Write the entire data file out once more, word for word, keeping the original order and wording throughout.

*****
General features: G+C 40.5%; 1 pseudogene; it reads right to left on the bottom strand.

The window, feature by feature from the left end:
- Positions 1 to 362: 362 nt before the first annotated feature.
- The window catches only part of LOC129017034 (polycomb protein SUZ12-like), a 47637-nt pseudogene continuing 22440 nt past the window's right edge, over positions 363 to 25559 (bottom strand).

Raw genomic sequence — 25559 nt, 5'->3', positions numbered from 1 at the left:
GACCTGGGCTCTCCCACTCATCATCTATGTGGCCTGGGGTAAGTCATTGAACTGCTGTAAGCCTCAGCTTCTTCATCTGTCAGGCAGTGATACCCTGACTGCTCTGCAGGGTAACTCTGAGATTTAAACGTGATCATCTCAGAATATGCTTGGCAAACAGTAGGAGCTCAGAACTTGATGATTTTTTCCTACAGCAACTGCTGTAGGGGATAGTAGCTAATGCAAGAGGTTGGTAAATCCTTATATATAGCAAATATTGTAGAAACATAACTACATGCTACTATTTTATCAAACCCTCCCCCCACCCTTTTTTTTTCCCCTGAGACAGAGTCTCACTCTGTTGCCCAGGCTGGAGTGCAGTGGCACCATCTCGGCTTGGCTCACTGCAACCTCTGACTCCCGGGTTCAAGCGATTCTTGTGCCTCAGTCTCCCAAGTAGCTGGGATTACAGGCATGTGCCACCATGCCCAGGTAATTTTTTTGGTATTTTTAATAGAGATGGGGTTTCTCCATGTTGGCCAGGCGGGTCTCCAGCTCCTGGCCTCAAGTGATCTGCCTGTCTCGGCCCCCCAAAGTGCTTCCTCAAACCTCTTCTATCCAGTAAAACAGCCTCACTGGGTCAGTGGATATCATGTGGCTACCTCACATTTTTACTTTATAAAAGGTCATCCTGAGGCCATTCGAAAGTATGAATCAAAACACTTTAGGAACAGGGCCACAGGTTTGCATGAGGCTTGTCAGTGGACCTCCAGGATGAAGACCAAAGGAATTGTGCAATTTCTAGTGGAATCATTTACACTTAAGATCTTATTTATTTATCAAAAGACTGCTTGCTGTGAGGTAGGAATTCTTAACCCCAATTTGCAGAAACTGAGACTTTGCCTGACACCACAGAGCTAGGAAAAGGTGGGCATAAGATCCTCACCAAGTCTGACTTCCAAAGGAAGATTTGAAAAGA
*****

General features: G+C 40.5%; 1 pseudogene; it reads right to left on the bottom strand.

The window, feature by feature from the left end:
- Positions 1 to 362: 362 nt before the first annotated feature.
- The window catches only part of LOC129017034 (polycomb protein SUZ12-like), a 47637-nt pseudogene continuing 22440 nt past the window's right edge, over positions 363 to 25559 (bottom strand).

Raw genomic sequence — 25559 nt, 5'->3', positions numbered from 1 at the left:
GACCTGGGCTCTCCCACTCATCATCTATGTGGCCTGGGGTAAGTCATTGAACTGCTGTAAGCCTCAGCTTCTTCATCTGTCAGGCAGTGATACCCTGACTGCTCTGCAGGGTAACTCTGAGATTTAAACGTGATCATCTCAGAATATGCTTGGCAAACAGTAGGAGCTCAGAACTTGATGATTTTTTCCTACAGCAACTGCTGTAGGGGATAGTAGCTAATGCAAGAGGTTGGTAAATCCTTATATATAGCAAATATTGTAGAAACATAACTACATGCTACTATTTTATCAAACCCTCCCCCCACCCTTTTTTTTTCCCCTGAGACAGAGTCTCACTCTGTTGCCCAGGCTGGAGTGCAGTGGCACCATCTCGGCTTGGCTCACTGCAACCTCTGACTCCCGGGTTCAAGCGATTCTTGTGCCTCAGTCTCCCAAGTAGCTGGGATTACAGGCATGTGCCACCATGCCCAGGTAATTTTTTTGGTATTTTTAATAGAGATGGGGTTTCTCCATGTTGGCCAGGCGGGTCTCCAGCTCCTGGCCTCAAGTGATCTGCCTGTCTCGGCCCCCCAAAGTGCTTCCTCAAACCTCTTCTATCCAGTAAAACAGCCTCACTGGGTCAGTGGATATCATGTGGCTACCTCACATTTTTACTTTATAAAAGGTCATCCTGAGGCCATTCGAAAGTATGAATCAAAACACTTTAGGAACAGGGCCACAGGTTTGCATGAGGCTTGTCAGTGGACCTCCAGGATGAAGACCAAAGGAATTGTGCAATTTCTAGTGGAATCATTTACACTTAAGATCTTATTTATTTATCAAAAGACTGCTTGCTGTGAGGTAGGAATTCTTAACCCCAATTTGCAGAAACTGAGACTTTGCCTGACACCACAGAGCTAGGAAAAGGTGGGCATAAGATCCTCACCAAGTCTGACTTCCAAAGGAAGATTTGAAAAGA